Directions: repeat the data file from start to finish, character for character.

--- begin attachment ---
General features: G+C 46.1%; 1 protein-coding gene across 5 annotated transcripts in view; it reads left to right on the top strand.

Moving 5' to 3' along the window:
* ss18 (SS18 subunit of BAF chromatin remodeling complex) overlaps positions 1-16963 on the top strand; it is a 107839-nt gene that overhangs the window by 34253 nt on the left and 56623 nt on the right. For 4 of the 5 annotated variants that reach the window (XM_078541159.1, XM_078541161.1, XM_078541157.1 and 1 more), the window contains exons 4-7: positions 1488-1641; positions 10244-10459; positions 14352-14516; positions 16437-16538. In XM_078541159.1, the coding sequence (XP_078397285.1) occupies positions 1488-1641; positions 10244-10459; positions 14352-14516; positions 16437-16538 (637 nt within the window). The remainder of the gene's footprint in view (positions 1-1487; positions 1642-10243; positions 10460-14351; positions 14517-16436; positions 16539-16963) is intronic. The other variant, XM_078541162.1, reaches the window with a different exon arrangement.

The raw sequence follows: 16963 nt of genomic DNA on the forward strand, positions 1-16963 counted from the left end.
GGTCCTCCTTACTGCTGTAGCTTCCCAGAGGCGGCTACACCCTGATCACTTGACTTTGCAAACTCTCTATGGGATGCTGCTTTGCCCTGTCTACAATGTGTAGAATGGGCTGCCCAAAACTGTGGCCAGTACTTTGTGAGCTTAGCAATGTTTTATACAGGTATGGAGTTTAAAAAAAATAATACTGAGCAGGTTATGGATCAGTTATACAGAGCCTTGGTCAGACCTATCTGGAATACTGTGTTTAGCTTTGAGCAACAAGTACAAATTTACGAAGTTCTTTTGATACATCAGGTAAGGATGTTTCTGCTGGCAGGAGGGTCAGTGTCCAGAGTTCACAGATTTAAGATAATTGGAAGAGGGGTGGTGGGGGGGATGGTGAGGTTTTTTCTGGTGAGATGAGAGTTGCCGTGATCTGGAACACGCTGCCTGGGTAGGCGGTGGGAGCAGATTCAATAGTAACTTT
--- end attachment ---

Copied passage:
General features: G+C 46.1%; 1 protein-coding gene across 5 annotated transcripts in view; it reads left to right on the top strand.

Moving 5' to 3' along the window:
* ss18 (SS18 subunit of BAF chromatin remodeling complex) overlaps positions 1-16963 on the top strand; it is a 107839-nt gene that overhangs the window by 34253 nt on the left and 56623 nt on the right. For 4 of the 5 annotated variants that reach the window (XM_078541159.1, XM_078541161.1, XM_078541157.1 and 1 more), the window contains exons 4-7: positions 1488-1641; positions 10244-10459; positions 14352-14516; positions 16437-16538. In XM_078541159.1, the coding sequence (XP_078397285.1) occupies positions 1488-1641; positions 10244-10459; positions 14352-14516; positions 16437-16538 (637 nt within the window). The remainder of the gene's footprint in view (positions 1-1487; positions 1642-10243; positions 10460-14351; positions 14517-16436; positions 16539-16963) is intronic. The other variant, XM_078541162.1, reaches the window with a different exon arrangement.

The raw sequence follows: 16963 nt of genomic DNA on the forward strand, positions 1-16963 counted from the left end.
GGTCCTCCTTACTGCTGTAGCTTCCCAGAGGCGGCTACACCCTGATCACTTGACTTTGCAAACTCTCTATGGGATGCTGCTTTGCCCTGTCTACAATGTGTAGAATGGGCTGCCCAAAACTGTGGCCAGTACTTTGTGAGCTTAGCAATGTTTTATACAGGTATGGAGTTTAAAAAAAATAATACTGAGCAGGTTATGGATCAGTTATACAGAGCCTTGGTCAGACCTATCTGGAATACTGTGTTTAGCTTTGAGCAACAAGTACAAATTTACGAAGTTCTTTTGATACATCAGGTAAGGATGTTTCTGCTGGCAGGAGGGTCAGTGTCCAGAGTTCACAGATTTAAGATAATTGGAAGAGGGGTGGTGGGGGGGATGGTGAGGTTTTTTCTGGTGAGATGAGAGTTGCCGTGATCTGGAACACGCTGCCTGGGTAGGCGGTGGGAGCAGATTCAATAGTAACTTT